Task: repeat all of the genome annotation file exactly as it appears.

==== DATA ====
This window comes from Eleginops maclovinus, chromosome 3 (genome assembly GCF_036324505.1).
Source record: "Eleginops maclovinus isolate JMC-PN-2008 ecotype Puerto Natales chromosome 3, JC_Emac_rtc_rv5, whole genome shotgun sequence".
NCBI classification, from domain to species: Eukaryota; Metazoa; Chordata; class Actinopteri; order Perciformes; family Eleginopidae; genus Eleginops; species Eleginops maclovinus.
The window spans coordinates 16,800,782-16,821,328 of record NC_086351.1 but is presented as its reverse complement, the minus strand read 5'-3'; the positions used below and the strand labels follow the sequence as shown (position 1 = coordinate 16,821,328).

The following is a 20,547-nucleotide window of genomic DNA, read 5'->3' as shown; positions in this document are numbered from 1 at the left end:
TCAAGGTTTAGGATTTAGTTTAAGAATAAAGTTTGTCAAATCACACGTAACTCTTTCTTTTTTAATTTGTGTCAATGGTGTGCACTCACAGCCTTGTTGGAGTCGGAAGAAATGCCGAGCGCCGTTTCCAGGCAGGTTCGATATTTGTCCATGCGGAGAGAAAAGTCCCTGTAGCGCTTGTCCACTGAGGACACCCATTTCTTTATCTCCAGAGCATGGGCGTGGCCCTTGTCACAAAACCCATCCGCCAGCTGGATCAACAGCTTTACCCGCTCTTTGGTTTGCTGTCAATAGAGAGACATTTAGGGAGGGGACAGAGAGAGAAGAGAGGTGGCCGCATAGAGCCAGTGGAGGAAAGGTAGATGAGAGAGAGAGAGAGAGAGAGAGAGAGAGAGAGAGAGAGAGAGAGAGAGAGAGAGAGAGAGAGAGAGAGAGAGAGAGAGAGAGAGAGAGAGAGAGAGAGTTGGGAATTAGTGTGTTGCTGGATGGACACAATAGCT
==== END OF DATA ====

This window comes from Eleginops maclovinus, chromosome 3 (genome assembly GCF_036324505.1).
Source record: "Eleginops maclovinus isolate JMC-PN-2008 ecotype Puerto Natales chromosome 3, JC_Emac_rtc_rv5, whole genome shotgun sequence".
NCBI classification, from domain to species: Eukaryota; Metazoa; Chordata; class Actinopteri; order Perciformes; family Eleginopidae; genus Eleginops; species Eleginops maclovinus.
The window spans coordinates 16,800,782-16,821,328 of record NC_086351.1 but is presented as its reverse complement, the minus strand read 5'-3'; the positions used below and the strand labels follow the sequence as shown (position 1 = coordinate 16,821,328).

The following is a 20,547-nucleotide window of genomic DNA, read 5'->3' as shown; positions in this document are numbered from 1 at the left end:
TCAAGGTTTAGGATTTAGTTTAAGAATAAAGTTTGTCAAATCACACGTAACTCTTTCTTTTTTAATTTGTGTCAATGGTGTGCACTCACAGCCTTGTTGGAGTCGGAAGAAATGCCGAGCGCCGTTTCCAGGCAGGTTCGATATTTGTCCATGCGGAGAGAAAAGTCCCTGTAGCGCTTGTCCACTGAGGACACCCATTTCTTTATCTCCAGAGCATGGGCGTGGCCCTTGTCACAAAACCCATCCGCCAGCTGGATCAACAGCTTTACCCGCTCTTTGGTTTGCTGTCAATAGAGAGACATTTAGGGAGGGGACAGAGAGAGAAGAGAGGTGGCCGCATAGAGCCAGTGGAGGAAAGGTAGATGAGAGAGAGAGAGAGAGAGAGAGAGAGAGAGAGAGAGAGAGAGAGAGAGAGAGAGAGAGAGAGAGAGAGAGAGAGAGAGAGAGAGAGAGAGAGAGAGAGTTGGGAATTAGTGTGTTGCTGGATGGACACAATAGCT